Soul’s ST-XX has a super small case, but it’s made of a brittle-feeling plastic. The lid creaks, and it feels as though it could break easily. The controls lack the ability to adjust volume or go back a track. The sound quality is middling, with a coarseness to female vocals and consonants that compromises some details. Plus, the lows have a smeared quality so basslines lack distinct attack and decay of individual notes. Microphone call quality is a little compressed, but clear enough to be understood.
If your phone runs out of power, the case for the Soul Sync Pro can double as a phone charger. That added battery also increases the size and weight—you may not be able to fit this case in your pants pocket. The sound quality on this par is reminiscent of early models of Beats, with a bass that’s bloated and a bit too boosted. The touch controls can be a bit fussy and lack volume and track-reverse abilities, but the dual microphones will pick up your voice well enough. Overall, these don’t offer anything special over other similarly priced earbuds.
The TaoTronics Soundliberty 88 earbuds look and fit like first-generation AirPods, but unlike the original AirPods, they have volume controls, a USB-C charging port, and IPX8 water resistance. The tap controls take some practice to get right—you have to double/triple tap slower than you think. There isn’t much bass to the sound, partly because of the unsealed design and partly because of the tuning, which can get piercingly sibilant at higher volumes. While we wouldn’t recommend these for music, if you are looking for something inexpensive and AirPods-like for podcast listening, these are fine.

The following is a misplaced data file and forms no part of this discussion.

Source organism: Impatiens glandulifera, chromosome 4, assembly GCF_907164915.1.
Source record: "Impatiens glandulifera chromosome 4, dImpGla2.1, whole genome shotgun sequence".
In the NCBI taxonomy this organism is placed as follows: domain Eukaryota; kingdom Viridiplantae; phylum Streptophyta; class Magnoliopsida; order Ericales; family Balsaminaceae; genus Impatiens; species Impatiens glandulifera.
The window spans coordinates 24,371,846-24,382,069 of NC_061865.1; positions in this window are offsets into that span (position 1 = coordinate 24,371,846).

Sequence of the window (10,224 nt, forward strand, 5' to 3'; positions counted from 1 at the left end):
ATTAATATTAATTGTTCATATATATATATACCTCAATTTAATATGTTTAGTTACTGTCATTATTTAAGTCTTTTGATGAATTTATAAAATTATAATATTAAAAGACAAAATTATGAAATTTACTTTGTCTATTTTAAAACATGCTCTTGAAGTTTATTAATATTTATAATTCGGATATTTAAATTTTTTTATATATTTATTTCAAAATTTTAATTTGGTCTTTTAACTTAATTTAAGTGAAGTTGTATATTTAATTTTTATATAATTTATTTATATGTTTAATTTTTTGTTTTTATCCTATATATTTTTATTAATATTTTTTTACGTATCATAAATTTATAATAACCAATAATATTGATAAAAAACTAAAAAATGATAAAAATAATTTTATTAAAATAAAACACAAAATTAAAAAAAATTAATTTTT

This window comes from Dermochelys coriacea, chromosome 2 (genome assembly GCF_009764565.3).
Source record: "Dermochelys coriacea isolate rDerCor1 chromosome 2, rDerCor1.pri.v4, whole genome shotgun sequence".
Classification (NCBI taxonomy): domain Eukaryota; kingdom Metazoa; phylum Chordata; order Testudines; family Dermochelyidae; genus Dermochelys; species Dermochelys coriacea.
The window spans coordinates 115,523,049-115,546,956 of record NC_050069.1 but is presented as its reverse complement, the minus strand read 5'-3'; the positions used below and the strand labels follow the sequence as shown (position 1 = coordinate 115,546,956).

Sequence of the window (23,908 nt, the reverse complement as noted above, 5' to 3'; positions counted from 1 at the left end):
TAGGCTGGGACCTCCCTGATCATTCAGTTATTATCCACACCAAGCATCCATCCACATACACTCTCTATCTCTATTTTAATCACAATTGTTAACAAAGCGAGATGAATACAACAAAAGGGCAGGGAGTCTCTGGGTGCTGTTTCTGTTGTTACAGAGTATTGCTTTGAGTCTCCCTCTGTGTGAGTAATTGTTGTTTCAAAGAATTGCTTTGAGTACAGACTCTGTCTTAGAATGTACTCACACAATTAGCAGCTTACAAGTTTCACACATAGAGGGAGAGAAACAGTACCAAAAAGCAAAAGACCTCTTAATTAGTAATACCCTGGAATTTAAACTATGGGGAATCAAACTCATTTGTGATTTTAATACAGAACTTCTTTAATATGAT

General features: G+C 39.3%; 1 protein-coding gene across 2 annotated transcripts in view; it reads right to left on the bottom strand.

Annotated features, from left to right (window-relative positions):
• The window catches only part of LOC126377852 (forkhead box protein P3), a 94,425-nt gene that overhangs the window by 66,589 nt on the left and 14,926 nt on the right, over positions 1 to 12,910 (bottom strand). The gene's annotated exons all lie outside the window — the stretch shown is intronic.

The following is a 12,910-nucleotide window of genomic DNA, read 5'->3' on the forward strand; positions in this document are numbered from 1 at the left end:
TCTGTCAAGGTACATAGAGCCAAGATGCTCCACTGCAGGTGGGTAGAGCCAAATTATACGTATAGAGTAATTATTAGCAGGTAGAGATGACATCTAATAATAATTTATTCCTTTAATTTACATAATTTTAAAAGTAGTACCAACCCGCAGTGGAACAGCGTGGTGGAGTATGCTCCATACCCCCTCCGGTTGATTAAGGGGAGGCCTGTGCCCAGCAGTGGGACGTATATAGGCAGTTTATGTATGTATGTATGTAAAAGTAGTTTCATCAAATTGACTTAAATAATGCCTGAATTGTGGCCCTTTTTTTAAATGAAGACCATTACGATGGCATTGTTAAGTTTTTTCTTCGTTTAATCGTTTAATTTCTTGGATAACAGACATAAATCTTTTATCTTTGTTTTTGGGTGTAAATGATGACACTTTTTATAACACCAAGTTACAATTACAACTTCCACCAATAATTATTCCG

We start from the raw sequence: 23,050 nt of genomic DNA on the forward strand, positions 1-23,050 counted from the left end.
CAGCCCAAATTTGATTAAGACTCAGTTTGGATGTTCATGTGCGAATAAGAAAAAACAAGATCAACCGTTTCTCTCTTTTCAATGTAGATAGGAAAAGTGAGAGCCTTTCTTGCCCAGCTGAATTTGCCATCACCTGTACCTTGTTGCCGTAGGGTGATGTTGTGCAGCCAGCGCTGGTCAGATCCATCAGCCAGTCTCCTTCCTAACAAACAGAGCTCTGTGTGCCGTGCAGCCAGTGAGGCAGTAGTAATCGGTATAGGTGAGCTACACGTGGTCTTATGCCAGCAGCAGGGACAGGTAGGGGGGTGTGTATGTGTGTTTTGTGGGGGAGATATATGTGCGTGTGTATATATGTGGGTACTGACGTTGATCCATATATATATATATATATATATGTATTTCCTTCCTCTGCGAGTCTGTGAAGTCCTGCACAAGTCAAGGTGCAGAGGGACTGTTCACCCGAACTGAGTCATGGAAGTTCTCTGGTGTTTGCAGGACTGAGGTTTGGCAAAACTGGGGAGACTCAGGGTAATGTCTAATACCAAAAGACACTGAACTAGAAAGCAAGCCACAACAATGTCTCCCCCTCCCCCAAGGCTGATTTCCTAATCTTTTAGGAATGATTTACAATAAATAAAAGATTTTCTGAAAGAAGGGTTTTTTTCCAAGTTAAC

The TCL SOCL300BT earbuds are available in fun colors and fit comfortably with the supplied tips. The controls are easy enough to use, and the cables that connect to the neckband transfer surprisingly little noise. However, the forward bass and shushing highs failed to impress our experts.
We had a tough time getting the TCL SOCL500TWS to pair, then found that the buttons caused the earbuds to smash painfully into our ears when depressed. While the colors are fun, we found that using this pair was not.
Tranya’s Rimor earbuds are better suited to medium-size and larger ear canals, as the shape is a bit too much on the bulky side to be stable in diminutive ears. For the price, the sound quality was acceptable to us, but the balance definitely leaned to the bass side and lost some crispness and detail in the highs. The tap-based controls can be fussy, and the mic quality sounds pretty compressed and muffled.
The UrbanEars Luma earbuds look like colorful versions of the original AirPods. Unsurprisingly, the unsealed design means that they offer very little bass, and your music is prone to competing with noises around you. The tap-based controls were very fussy in our tests; every time we tapped, we needed several tries to get the action we desired. These earbuds are lightweight, but they don’t feel especially stable in the ear. The microphones are pretty clear, but we aren’t sure that makes the Luma pair worth their original $100 asking price.